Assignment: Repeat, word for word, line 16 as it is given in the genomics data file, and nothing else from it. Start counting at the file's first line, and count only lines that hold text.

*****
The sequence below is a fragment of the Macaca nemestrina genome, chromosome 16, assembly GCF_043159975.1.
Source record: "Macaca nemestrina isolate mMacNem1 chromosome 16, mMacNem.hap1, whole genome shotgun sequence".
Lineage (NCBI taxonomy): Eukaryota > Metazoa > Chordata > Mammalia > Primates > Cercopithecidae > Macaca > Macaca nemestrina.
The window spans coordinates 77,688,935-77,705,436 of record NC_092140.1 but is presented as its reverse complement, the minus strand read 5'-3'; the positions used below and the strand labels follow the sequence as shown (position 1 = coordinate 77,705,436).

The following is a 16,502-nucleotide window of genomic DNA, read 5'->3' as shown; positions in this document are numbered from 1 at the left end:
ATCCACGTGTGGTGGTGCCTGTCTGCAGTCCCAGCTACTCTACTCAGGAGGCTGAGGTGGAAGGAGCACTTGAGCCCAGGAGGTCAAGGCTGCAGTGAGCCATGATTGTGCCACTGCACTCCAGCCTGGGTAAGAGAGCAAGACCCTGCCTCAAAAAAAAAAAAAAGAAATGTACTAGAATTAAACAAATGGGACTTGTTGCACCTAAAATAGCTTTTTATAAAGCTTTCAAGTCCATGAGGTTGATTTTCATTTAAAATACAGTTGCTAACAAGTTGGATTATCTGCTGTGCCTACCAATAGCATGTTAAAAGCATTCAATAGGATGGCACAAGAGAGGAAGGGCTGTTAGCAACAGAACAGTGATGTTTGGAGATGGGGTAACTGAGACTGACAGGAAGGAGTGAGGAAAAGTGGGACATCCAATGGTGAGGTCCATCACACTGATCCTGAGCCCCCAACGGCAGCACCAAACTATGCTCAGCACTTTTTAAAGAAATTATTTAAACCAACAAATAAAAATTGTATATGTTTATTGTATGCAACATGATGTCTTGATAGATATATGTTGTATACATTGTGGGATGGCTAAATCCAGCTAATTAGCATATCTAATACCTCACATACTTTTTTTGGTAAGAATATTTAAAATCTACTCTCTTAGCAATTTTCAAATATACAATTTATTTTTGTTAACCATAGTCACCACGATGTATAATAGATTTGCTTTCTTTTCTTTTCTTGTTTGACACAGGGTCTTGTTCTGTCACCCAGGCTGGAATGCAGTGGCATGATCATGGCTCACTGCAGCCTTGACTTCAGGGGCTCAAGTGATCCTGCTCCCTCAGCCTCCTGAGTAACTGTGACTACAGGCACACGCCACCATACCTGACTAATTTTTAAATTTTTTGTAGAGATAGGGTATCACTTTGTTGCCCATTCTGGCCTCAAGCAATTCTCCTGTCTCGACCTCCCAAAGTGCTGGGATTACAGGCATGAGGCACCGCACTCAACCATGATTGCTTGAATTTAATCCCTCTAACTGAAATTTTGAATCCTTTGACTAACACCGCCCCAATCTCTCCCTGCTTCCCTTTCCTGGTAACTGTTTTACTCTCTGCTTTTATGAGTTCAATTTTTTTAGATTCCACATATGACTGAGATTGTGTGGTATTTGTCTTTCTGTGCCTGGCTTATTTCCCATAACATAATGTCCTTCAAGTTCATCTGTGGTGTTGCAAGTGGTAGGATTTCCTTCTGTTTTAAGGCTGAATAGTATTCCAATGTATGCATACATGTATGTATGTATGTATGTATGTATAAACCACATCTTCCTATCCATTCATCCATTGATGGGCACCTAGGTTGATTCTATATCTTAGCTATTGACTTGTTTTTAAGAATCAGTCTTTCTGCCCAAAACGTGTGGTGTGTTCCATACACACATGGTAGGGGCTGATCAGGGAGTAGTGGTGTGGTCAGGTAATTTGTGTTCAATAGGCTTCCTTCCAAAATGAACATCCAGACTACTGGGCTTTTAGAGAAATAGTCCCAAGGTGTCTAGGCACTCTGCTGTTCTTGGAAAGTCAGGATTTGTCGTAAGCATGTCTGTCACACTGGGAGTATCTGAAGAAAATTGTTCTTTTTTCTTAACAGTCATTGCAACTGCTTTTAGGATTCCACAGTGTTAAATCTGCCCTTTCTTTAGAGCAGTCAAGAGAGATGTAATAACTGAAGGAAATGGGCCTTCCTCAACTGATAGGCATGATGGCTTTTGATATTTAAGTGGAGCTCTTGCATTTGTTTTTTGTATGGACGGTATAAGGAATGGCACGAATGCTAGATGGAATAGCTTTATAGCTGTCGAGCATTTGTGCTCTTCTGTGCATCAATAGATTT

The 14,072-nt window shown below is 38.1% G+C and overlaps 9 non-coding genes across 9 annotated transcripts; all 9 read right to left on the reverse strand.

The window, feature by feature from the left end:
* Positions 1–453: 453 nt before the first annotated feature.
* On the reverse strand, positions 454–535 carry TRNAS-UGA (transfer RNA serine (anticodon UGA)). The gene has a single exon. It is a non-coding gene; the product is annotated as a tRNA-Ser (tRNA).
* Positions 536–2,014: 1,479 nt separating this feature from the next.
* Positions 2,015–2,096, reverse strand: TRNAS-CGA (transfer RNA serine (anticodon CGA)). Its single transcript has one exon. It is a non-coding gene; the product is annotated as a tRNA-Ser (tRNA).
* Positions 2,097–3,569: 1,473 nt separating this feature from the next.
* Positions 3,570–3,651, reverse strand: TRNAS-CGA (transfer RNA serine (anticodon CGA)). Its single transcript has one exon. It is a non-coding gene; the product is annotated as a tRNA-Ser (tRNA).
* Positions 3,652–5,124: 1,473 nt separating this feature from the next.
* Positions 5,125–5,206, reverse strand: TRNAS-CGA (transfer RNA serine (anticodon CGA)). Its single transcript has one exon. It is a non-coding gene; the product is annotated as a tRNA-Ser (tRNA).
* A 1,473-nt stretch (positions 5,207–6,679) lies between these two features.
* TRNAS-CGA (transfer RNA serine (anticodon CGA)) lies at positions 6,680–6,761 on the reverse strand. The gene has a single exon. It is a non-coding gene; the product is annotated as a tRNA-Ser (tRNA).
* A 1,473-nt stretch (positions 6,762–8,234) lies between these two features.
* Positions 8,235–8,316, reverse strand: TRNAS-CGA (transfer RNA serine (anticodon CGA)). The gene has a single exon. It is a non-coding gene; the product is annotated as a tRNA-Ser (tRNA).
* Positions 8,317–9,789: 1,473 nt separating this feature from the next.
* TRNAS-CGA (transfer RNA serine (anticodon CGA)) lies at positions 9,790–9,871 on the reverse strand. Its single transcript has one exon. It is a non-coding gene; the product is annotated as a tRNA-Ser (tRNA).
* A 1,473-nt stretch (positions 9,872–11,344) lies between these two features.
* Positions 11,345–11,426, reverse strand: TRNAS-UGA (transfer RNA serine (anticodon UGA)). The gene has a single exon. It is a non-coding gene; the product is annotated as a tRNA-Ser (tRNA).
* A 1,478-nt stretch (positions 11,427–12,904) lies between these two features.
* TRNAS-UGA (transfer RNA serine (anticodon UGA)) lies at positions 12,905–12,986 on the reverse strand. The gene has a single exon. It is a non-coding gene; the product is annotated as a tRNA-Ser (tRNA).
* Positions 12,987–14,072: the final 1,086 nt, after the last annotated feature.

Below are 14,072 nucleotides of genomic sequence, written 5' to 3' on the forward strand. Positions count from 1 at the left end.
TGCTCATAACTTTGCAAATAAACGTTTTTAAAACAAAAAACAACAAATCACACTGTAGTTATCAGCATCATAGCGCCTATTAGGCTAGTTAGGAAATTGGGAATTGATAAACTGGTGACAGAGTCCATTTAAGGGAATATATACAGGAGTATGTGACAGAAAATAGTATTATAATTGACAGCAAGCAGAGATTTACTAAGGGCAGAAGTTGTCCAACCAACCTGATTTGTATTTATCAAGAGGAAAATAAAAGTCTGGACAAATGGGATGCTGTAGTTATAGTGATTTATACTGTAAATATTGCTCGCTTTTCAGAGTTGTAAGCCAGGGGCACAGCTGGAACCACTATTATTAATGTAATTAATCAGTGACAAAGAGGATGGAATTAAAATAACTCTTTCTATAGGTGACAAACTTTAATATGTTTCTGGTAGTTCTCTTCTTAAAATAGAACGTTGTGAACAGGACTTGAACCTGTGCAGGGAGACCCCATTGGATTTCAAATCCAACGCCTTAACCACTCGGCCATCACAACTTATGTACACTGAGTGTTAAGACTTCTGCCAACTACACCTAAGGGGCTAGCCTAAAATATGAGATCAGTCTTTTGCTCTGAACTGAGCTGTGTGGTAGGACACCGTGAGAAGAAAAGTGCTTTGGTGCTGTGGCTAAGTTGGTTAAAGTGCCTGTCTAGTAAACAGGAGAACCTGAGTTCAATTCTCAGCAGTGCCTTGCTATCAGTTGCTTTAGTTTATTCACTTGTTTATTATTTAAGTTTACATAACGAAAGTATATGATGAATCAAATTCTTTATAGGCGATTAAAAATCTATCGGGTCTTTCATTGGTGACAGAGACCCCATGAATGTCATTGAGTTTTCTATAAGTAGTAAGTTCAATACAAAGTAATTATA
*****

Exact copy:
* Positions 5,125–5,206, reverse strand: TRNAS-CGA (transfer RNA serine (anticodon CGA)). Its single transcript has one exon. It is a non-coding gene; the product is annotated as a tRNA-Ser (tRNA).